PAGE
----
Footnote: You can read some of Oliver’s posts on the original Dingle Distillery blog here.

Kindred spirits

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My article on the Spirit Of Speyside whisky festival in Scotland went into Saturday’s Irish Examiner, naturally they had to trim it as I had written The Lord Of The Rings, so I’m posting the full version here. I wrote a separate blog post about it here, which covers all the events I attended, and has tons of photos, but is not as ‘journalisty’ as this. 

There is a large clock tower standing in the centre of the village of Dufftown in the Scottish highlands. Over the years the building has been home to the council chambers, a prison, and a place of execution – a role that earned it the title of The Clock That Hanged MacPherson, after it hosted the dispatching of a local Robin Hood-style highwayman.

And, despite being the most conspicuous point in the area, it once hosted an illicit whisky still. The Highland distillers were a cunning and canny lot, finding all sorts of ways to evade the taxman – which might explain why a perennially cute Kerryman was brought in to keep an eye on them. But Listowel native Maurice Walsh, famed for writing The Quiet Man, was swept away by the beauty of the place, finding inspiration for some of his best works – and finding a wife – while stationed as an exciseman, or gauger, on Speyside.


Standing in front of the clock tower on May 1st last as the snow fell around me, it wasn’t hard to see why he fell for it. Speyside is a Garden Of Eden for distillers. The River Spey languidly coils along the wide glacial plane of the valley, having made it’s way down from the snow-capped peaks of the Cairngorms mountain range. The limestone bedrock filters the water making it pure and hard, perfect for distilling, resulting in the area having the highest concentration of distilleries anywhere in the world, a fact that is celebrated in May of each year with the Spirit Of Speyside whisky festival.

Just as a distillery’s master blender can take disparate elements and use them to balance each other into a perfect harmony, the festival manages to combine distillery tours, tastings, food, drink, music, dance, crafts and outdoor activities to create an experience like no other.

I was in Dufftown for an important event in the local hall – a contest to decide which of four whiskies went best with a bacon roll. On a snowy morning in the Highlands, it seemed the most natural thing in the world to be doing – having four nips of great whisky and a bacon buttie at 10am. The famously temperate microclimate of Speyside doesn’t always reach into the mountains, so a warming drink and munchies were definitely the order of the day.

The event was organized by Mike Lord, a former comedy club host and one-time neighbor of Graham Norton, who gave up his job in the city to take on the Whisky Shop in Dufftown. Mike takes his whisky seriously – as he explained to us at the start of the tasting, there would be no ketchup or brown sauce in the bacon roll, as ‘this was science’. After we had made our choices – mine being a fruity, rosé-tinted, port-finished single malt – we strolled along to the Whisky Shop itself to take part in a blind tasting of seven independent bottlings – whisky that is purchased direct from the distilleries by independent firms. The store was packed with Americans, Germans, Scandinavians – but Dufftown is used to visitors from afar, for it was here that Sirius Black was first sighted after he escaped from Azkaban in the third Harry Potter movie.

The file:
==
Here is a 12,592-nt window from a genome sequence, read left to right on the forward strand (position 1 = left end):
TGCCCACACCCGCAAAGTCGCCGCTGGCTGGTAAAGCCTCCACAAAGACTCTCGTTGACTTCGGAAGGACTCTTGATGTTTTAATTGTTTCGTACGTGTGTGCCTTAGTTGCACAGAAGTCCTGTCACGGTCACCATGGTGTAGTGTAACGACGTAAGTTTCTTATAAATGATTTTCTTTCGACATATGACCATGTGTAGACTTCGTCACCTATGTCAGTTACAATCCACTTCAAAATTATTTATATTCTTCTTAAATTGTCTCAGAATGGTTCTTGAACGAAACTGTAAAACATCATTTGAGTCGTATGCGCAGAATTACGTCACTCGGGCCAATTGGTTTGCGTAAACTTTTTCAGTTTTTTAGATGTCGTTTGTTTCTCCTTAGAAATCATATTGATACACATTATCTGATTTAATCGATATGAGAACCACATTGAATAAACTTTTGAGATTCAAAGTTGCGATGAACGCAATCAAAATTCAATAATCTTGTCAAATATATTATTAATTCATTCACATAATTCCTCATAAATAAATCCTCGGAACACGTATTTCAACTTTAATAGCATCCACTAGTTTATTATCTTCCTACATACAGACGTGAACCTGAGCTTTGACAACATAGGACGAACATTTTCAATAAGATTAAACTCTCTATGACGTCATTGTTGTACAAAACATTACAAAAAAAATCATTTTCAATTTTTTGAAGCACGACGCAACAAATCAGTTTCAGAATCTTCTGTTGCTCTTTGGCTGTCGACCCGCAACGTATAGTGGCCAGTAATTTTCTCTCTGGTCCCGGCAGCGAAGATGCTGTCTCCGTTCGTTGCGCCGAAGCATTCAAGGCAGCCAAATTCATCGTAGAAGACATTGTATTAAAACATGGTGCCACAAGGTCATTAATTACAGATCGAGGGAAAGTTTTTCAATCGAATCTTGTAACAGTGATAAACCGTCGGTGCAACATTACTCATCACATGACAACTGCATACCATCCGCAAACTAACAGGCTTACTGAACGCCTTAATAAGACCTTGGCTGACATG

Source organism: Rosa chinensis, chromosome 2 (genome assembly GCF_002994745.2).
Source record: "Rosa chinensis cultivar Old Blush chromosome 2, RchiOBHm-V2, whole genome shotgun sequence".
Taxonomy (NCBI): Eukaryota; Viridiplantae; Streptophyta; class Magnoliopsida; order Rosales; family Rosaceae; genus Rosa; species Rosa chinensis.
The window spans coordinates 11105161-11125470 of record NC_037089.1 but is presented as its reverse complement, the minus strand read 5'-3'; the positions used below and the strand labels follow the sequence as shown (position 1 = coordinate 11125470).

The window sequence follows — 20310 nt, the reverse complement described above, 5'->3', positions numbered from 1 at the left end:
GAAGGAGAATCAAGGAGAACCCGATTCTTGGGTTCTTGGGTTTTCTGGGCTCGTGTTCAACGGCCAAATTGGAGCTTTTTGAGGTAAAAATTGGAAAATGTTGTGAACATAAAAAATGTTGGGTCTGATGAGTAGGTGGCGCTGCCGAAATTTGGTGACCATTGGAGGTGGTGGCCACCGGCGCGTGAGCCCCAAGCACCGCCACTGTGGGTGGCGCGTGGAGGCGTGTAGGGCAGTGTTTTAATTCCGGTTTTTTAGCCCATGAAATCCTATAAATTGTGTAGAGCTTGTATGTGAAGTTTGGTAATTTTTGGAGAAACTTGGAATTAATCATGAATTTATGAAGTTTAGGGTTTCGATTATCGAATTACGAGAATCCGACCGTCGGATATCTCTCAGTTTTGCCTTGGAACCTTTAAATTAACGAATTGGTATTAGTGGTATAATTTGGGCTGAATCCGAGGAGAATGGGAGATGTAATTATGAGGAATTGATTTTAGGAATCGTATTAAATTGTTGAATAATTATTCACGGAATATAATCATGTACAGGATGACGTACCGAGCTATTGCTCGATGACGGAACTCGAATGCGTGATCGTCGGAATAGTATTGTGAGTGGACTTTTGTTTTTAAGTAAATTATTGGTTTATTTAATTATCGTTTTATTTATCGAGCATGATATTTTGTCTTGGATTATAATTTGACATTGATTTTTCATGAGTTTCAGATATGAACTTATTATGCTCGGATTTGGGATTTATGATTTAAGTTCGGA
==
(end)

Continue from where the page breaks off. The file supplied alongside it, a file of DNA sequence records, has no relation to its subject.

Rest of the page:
After sampling the magnificent seven malts, we were magically spirited away to another scenic village – Aberlour, home to both a wonderful distillery, and also the Walker shortbread factory; a match made in heaven. The distillery was the venue for an evening of music and whisky hosted by Joel Harrison and Neil Ridley, two former record label talent scouts, who guided us through a pairing of Johnny Cash, Carole King, Pink Floyd and David Bowie with whiskies that reflected both their music and personalities – and not a Proclaimers track in sight.

Aberlour distillery was founded by James Fleming, who not only made great whisky but also engaged in much philanthropic work – a fact reinforced by the venue of another musical event later that evening. The village’s James Fleming Memorial Hall played host to Charlie McKerron, who has won numerous awards for his both his solo fiddle-playing and work with Scottish trad supergroup Capercaillie.

Gaelic trad is much like our own, evidenced by McKerron’s references to The Chieftains, Donal Lunny, Gerry ‘Banjo’ O’Connor and Seamus Begley. The similarities between the two cultures strike you everywhere you go – the word ‘fáilte’ means the same in Gaelic as in Irish, we both say ‘sláinte’ for ‘cheers’, and while they spell céilí ‘céileadh’, the dancing is much the same, albeit a bit more frantic. I had a crash course in Gaelic dancing at one of the festival’s ceilidhs, held in the cooperage of GlenMoray distillery in Elgin. The cooperage was also the venue for the opening gala, at which I opted to wear a kilt, which quickly became a crash course in how to get out of a car whilst preserving your dignity.